Tel Hai Museum
Israeli Military History
The exposition of the museum is devoted to the dramatic events of 1920, when Tel-Hai and some other Jewish settlements in Upper Galilee were cut from the central part of the country and attacked by Arabs. Yosef Trumpeldor was at the head of the battle and was killed with other seven soldiers. Every year people gather here to honor the heroes.
Tel Hai remains just as it was. The buildings are made of basalt stone, with red tiled roofs, preserving the settlement that thrived here in the early years of Jewish settlement in this region. The courtyard houses a museum that reconstructs the life of Tel Hai’s founders and an audiovisual program in seven languages portrays the battle and the heroism. Children can solve historic riddles and try on period costumes and all around the courtyard are sculptures and antique farming equipment.
When World War I broke out in 1914, there was only one Jewish community in the ‘northern corner’ (Pinat Hazafon) of Eretz-Israel Metula - founded in 1896.
The Sykes-Picot Agreement of May 16, 1916 was a secret understanding between the governments of Britain and France defining their respective spheres of post-World War I influence and control in the Middle-East. According to this Agreement, it was resolved that the Upper Galilee region would remain controlled by the French. Therefore, Metula and its surrounding communities were part of the French region.
When the northern region of Eretz-Israel was conquered from the Turkish Empire in 1918 there were only two additional spots south to Metula: The Mountain, on which the Giladi Group established its barracks who later became Kfar Giladi, and Telcha, the Courtyard that was built between the years 1907 and 1908 for the benefit of farmers of Metula, and delivered in 1918, on the eve of the Turkish retreat, to the Tel-Hai Group. In 1918, the connection between northern to southern regions of Israel was renewed.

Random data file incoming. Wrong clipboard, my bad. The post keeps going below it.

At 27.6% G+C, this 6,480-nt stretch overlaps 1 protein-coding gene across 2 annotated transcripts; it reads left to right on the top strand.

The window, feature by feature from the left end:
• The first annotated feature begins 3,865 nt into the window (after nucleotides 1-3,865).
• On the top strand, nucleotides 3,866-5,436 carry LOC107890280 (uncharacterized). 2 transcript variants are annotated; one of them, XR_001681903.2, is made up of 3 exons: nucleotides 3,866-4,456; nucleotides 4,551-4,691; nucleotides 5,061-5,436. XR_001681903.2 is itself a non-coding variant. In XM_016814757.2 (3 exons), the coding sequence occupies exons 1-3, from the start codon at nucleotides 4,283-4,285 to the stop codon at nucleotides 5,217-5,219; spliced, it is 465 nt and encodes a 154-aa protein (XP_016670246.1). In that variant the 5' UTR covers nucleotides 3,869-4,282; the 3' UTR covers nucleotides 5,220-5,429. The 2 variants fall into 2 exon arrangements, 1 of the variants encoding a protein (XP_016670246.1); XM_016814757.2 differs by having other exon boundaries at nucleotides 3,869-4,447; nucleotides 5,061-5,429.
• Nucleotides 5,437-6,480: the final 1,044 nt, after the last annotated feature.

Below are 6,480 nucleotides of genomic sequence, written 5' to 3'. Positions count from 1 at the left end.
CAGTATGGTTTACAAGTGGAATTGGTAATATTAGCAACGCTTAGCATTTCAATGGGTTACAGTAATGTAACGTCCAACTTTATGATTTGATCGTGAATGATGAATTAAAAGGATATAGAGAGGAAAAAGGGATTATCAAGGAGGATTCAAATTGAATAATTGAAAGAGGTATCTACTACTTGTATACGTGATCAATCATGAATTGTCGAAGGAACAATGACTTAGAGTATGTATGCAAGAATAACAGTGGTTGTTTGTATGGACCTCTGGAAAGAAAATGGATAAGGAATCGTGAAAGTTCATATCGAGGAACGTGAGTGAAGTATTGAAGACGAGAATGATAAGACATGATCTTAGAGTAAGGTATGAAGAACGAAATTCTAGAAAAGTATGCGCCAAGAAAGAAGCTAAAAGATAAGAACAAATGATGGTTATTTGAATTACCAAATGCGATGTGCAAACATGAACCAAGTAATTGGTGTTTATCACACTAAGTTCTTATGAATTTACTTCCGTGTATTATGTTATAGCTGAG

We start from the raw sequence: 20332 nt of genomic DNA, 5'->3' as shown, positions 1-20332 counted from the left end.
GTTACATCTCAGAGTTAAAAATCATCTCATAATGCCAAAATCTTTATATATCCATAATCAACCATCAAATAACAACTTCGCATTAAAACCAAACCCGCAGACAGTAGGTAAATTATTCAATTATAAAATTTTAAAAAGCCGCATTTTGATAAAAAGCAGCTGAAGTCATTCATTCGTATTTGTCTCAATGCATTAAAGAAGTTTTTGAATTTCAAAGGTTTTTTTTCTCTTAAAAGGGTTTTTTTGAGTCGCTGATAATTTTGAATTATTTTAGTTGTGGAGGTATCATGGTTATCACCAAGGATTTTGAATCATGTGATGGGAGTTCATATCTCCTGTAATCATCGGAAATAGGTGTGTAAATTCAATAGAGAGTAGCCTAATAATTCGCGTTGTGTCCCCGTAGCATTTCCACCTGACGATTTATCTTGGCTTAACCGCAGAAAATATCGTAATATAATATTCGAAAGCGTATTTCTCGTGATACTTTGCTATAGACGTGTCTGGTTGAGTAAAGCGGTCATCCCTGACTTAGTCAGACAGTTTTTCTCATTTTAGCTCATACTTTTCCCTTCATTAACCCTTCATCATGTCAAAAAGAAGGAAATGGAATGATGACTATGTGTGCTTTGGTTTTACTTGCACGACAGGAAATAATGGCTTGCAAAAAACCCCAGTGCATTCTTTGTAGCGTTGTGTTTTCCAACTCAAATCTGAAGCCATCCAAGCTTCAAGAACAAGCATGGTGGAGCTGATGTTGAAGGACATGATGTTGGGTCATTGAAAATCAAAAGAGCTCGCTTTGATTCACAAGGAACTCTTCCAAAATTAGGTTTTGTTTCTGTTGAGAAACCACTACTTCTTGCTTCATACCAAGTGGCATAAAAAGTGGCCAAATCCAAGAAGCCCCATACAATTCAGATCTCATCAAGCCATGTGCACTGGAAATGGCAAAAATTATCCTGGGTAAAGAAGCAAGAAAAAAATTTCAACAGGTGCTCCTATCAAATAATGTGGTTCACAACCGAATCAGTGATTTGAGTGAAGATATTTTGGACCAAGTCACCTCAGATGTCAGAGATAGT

The atmosphere among the settlers was hard. They raised the issue of security before Israel Shochat, the founder of the Shomer (in Hebrew- “the Guard” - the first Jewish security organization), who sent a new representative who had just arrived from Russia Yoseph Trumpeldor. He visited for a few days in order to study the community claims and prepare a Defense Program.
The annals of Yosef Trumpeldor who became a myth in his death began years earlier in Europe, and through the far-east and Turkey on his way to Eretz-Israel. Trumpeldor’s motive in coming to Eretz Israel was to unite the two labor factions in the Yishuv, assuming this was the only way to properly prepare for a massive immigration from Russia, actually to absorb the whole Jewish community who was at risk from the anticipated pogroms.
According to testimonies collected, and following a hazardous journey, Trumpeldor (who was missing his left hand) arrived in Tel-Hai on December 29, 1919. There he met a community suffering from a significant lack in food, clothing, equipment, arms and ammunition and above all a real fear for their safety due to Arab attacks.
Trumpeldor believed the minimum number of troops to defend the area was 200, while the total number of untrained defenders allocated at Kfar Giladi, Tel-Hai and Metula was only 100. This compared to large number of French and Arabs troops at the surrounding area, from Metula to the Hula region. Local battles were followed by major combat on March 1st 1920. This battle lasted until night and became the most heroic battle in the annals of the Jewish Yishuv in Eretz Israel. Trumpeldor and the five other defenders fell in the battle of Tel-Hai.
The Upper Galilee events in 1920 were the first security test of the Jewish Yishuv in Eretz Israel, following the relief from Turkish control. In these events the Jewish Yishuv expressed determinism while maintaining until the last day, the farm and its cattle. The saga of Tel-Hai rapidly became a myth, on which many Jewish generations in Israel and abroad, were educated.
Tel-Hai was not only a myth. Trumpeldor, the five defenders and the Jewish Yishuv in Tel-Hai and the Upper Galilee actually marked the northern border of Eretz-Israel under the British Mandate. This fact attached the blood of the defenders with the political and the settlement myth.